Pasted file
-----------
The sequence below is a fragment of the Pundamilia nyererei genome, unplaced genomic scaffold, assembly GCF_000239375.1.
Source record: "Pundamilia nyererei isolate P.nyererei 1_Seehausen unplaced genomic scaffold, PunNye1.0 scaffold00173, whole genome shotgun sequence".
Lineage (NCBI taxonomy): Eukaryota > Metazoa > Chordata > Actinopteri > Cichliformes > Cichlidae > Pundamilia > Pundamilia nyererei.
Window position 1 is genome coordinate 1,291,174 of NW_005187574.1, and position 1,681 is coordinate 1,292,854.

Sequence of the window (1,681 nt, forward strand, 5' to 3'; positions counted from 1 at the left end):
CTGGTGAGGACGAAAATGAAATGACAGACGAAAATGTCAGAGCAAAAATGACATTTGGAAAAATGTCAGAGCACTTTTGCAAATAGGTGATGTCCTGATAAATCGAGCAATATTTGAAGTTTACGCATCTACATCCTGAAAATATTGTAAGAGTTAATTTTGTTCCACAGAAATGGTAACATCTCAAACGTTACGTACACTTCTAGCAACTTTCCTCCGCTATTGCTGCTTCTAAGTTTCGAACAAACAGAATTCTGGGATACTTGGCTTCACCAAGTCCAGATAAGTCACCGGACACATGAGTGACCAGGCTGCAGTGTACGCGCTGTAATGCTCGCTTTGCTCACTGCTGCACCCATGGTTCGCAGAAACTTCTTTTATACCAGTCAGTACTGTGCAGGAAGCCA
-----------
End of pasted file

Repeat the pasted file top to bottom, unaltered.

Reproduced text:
The sequence below is a fragment of the Pundamilia nyererei genome, unplaced genomic scaffold, assembly GCF_000239375.1.
Source record: "Pundamilia nyererei isolate P.nyererei 1_Seehausen unplaced genomic scaffold, PunNye1.0 scaffold00173, whole genome shotgun sequence".
Lineage (NCBI taxonomy): Eukaryota > Metazoa > Chordata > Actinopteri > Cichliformes > Cichlidae > Pundamilia > Pundamilia nyererei.
Window position 1 is genome coordinate 1,291,174 of NW_005187574.1, and position 1,681 is coordinate 1,292,854.

Sequence of the window (1,681 nt, forward strand, 5' to 3'; positions counted from 1 at the left end):
CTGGTGAGGACGAAAATGAAATGACAGACGAAAATGTCAGAGCAAAAATGACATTTGGAAAAATGTCAGAGCACTTTTGCAAATAGGTGATGTCCTGATAAATCGAGCAATATTTGAAGTTTACGCATCTACATCCTGAAAATATTGTAAGAGTTAATTTTGTTCCACAGAAATGGTAACATCTCAAACGTTACGTACACTTCTAGCAACTTTCCTCCGCTATTGCTGCTTCTAAGTTTCGAACAAACAGAATTCTGGGATACTTGGCTTCACCAAGTCCAGATAAGTCACCGGACACATGAGTGACCAGGCTGCAGTGTACGCGCTGTAATGCTCGCTTTGCTCACTGCTGCACCCATGGTTCGCAGAAACTTCTTTTATACCAGTCAGTACTGTGCAGGAAGCCA